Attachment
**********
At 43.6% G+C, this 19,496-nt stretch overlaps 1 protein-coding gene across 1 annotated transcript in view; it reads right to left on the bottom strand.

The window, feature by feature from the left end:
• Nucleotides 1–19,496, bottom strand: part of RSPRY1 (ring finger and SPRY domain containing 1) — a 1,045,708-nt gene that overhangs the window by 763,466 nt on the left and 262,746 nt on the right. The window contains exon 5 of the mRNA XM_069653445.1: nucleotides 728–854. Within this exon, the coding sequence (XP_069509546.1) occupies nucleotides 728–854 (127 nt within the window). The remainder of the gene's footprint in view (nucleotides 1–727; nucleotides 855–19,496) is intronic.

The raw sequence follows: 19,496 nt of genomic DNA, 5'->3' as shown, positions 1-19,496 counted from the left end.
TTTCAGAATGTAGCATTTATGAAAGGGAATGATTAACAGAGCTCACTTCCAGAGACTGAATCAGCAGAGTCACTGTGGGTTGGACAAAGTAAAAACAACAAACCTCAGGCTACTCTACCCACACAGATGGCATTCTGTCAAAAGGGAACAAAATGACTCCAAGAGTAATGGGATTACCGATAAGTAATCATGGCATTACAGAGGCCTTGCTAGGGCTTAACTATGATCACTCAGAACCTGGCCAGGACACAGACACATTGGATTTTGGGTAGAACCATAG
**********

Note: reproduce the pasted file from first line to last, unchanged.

At 43.6% G+C, this 19,496-nt stretch overlaps 1 protein-coding gene across 1 annotated transcript in view; it reads right to left on the bottom strand.

The window, feature by feature from the left end:
• Nucleotides 1–19,496, bottom strand: part of RSPRY1 (ring finger and SPRY domain containing 1) — a 1,045,708-nt gene that overhangs the window by 763,466 nt on the left and 262,746 nt on the right. The window contains exon 5 of the mRNA XM_069653445.1: nucleotides 728–854. Within this exon, the coding sequence (XP_069509546.1) occupies nucleotides 728–854 (127 nt within the window). The remainder of the gene's footprint in view (nucleotides 1–727; nucleotides 855–19,496) is intronic.

The raw sequence follows: 19,496 nt of genomic DNA, 5'->3' as shown, positions 1-19,496 counted from the left end.
TTTCAGAATGTAGCATTTATGAAAGGGAATGATTAACAGAGCTCACTTCCAGAGACTGAATCAGCAGAGTCACTGTGGGTTGGACAAAGTAAAAACAACAAACCTCAGGCTACTCTACCCACACAGATGGCATTCTGTCAAAAGGGAACAAAATGACTCCAAGAGTAATGGGATTACCGATAAGTAATCATGGCATTACAGAGGCCTTGCTAGGGCTTAACTATGATCACTCAGAACCTGGCCAGGACACAGACACATTGGATTTTGGGTAGAACCATAG